I also love the process of iterative refinement. We tried something. We built something. It worked, or it didn't work. Now, let's make it 1% better, and let's continue to do that over and over and over again. I enjoy brainstorming new approaches to solve problems and improve processes with our customers; same idea, how can we maximize utility in this unique situation. For me, super challenging, super rewarding, and a lot of fun.

Kate: You happen to be working with a client on product development at the moment, so, I'll dig in there. Do you have any observations for the most effective ways for product and engineering teams to work together?

Gary: I've been thinking a lot about this on my current project. There's always a bit of tension between product development and engineering. I think that tension is healthy if it aligns with your organizational principles. Product development wants to get something built, they want to get it out the door, and engineering has a finite set of resources, and they want to successfully build something in the timeframe they have. It's always going to be this push and pull of product and engineering, time and resources. If organizations can create a set of principles, such as prioritizing developer experience, or security, or scalability, or whatever is important at their organization, then you can give and take as long as everyone adheres to those principles. If you don't compromise those principles, I think there's always some room for healthy debate between product and engineering to get to a common consensus on what should be done, how it should be done, and when it should be done.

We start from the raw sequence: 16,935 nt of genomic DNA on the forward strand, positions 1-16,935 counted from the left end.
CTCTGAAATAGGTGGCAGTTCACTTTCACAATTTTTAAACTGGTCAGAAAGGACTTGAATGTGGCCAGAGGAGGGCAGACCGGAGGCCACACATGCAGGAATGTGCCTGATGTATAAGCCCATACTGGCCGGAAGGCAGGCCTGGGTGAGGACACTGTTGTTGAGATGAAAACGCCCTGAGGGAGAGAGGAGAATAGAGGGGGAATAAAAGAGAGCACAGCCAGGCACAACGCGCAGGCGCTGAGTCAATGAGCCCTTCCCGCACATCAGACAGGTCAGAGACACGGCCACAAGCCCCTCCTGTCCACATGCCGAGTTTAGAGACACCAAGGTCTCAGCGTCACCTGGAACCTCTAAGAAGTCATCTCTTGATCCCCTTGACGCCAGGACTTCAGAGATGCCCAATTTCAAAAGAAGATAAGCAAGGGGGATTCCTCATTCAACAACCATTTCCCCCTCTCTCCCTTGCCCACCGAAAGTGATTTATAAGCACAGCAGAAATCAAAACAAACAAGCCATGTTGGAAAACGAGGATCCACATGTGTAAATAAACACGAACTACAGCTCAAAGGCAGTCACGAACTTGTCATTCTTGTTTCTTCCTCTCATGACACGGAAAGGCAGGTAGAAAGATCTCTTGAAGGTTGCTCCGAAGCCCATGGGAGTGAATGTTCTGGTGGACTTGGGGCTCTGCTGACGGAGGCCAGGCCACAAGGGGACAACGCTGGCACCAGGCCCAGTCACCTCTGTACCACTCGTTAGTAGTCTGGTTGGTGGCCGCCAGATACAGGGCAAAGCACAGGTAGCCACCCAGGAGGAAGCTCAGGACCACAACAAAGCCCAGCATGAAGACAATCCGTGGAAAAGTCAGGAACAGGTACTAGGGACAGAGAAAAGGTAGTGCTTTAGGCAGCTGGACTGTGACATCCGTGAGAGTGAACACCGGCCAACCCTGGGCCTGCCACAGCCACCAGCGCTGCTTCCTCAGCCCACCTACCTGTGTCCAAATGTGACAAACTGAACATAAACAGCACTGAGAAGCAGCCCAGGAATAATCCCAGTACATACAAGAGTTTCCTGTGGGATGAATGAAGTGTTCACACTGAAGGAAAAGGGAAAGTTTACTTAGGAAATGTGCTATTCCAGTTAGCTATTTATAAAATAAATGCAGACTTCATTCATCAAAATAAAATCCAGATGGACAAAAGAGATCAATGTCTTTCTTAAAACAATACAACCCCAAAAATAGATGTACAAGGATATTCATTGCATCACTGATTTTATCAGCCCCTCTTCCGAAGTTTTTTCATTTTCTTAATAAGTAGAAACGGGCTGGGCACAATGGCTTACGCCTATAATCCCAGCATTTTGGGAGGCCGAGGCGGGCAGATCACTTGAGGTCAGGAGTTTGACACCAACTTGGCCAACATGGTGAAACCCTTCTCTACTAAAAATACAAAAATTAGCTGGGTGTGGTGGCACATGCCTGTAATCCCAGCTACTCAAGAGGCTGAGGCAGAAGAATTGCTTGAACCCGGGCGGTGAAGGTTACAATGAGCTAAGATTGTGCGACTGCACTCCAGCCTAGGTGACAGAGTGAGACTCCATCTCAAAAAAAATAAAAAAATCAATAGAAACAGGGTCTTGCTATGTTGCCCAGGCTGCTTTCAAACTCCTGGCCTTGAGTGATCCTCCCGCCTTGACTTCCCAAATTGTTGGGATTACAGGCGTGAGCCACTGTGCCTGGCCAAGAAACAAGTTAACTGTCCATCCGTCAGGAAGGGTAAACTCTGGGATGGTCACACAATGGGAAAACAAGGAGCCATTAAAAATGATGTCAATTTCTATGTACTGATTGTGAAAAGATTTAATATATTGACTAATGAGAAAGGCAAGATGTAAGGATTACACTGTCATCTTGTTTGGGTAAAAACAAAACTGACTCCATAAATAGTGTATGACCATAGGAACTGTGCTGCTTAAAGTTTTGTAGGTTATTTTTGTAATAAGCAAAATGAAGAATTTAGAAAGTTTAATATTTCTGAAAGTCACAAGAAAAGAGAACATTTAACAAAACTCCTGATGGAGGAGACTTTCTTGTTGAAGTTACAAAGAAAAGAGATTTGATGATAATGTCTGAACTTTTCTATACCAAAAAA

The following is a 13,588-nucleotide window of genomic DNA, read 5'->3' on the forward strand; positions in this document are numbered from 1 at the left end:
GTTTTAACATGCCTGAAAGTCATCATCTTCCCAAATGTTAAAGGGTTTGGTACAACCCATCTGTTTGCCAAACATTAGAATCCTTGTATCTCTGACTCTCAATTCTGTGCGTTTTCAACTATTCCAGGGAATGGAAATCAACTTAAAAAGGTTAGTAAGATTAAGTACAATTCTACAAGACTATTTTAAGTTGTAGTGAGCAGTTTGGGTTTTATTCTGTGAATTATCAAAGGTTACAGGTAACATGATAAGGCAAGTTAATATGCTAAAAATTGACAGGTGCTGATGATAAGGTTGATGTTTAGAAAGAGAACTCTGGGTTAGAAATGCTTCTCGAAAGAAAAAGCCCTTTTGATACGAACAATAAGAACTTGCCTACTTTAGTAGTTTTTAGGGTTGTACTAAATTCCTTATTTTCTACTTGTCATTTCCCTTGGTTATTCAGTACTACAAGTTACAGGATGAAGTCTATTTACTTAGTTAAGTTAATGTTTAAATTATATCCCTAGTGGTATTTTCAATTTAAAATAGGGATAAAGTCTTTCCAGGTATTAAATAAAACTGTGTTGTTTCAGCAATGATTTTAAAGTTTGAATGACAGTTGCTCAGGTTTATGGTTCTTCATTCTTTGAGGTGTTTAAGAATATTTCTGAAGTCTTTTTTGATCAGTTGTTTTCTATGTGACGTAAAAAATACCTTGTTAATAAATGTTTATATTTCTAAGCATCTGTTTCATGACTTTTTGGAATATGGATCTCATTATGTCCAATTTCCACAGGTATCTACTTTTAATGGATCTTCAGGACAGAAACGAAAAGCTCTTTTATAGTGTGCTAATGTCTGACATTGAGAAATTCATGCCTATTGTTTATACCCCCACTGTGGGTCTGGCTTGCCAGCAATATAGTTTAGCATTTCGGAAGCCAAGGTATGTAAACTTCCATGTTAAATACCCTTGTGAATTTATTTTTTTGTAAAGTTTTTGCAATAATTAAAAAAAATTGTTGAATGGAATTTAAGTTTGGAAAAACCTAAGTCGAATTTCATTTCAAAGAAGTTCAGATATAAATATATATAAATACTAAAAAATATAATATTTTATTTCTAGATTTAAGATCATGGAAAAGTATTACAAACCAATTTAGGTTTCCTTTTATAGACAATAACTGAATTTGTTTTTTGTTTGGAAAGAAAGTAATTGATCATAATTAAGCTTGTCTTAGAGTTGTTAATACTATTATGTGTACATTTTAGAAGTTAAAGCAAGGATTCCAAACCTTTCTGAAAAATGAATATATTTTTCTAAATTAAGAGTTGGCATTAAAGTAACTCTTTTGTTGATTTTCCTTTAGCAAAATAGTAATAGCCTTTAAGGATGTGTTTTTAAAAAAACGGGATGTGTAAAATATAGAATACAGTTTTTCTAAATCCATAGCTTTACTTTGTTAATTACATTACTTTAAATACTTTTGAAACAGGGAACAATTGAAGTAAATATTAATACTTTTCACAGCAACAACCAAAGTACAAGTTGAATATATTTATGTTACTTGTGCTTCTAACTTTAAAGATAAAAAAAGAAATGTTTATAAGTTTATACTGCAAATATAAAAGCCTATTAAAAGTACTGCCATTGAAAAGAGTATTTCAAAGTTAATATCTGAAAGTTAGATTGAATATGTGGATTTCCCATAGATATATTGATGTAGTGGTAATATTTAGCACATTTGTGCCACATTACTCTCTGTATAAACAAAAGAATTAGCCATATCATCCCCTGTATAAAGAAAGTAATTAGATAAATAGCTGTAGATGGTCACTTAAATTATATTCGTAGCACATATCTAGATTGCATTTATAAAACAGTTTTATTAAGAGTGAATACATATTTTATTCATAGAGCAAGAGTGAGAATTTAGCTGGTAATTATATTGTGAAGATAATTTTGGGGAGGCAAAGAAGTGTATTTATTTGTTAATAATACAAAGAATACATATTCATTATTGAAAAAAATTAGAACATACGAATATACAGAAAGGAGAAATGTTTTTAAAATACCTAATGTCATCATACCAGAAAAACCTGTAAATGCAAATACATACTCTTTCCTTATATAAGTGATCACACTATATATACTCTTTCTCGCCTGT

Kate: Room for healthy debate as long as the core principles or values are in alignment - very insightful.  All right, so this is the point of the interview where you get the obligatory AI question since that is on everybody's mind these days. Are you using it? Are you using AI, generative or otherwise, in your current client work?

Gary: We're not actively using it, but we talk quite a bit about it. My expectation is over the next 6 to 18 months it'll become part of our roadmap. There are some specific use cases that I think make a lot of sense, especially around organizing content, applying metadata, and creating like sets of content. AI isn’t going away, it’s just about finding the sweet spot for when and how to use it.

Kate: Okay, I saved the fun question for last. It's almost opening day for the major league baseball season for 2024. Do you think you will make it to a Red Sox game this year?

Gary: I think this answer will probably surprise you, but probably not. Don’t get me wrong, I still love the Sox. Last year was the first year I didn't make it to Fenway, in a very long time, outside of COVID. I think there are a couple reasons. One, the team just isn’t very good right now. Two, my son plays baseball at a pretty high level. He plays a lot of games and I enjoy watching him and his friends, a lot of whom I coached when they were coming up. That doesn't leave me a lot of time to get down to Boston, but ask me again in a couple of years.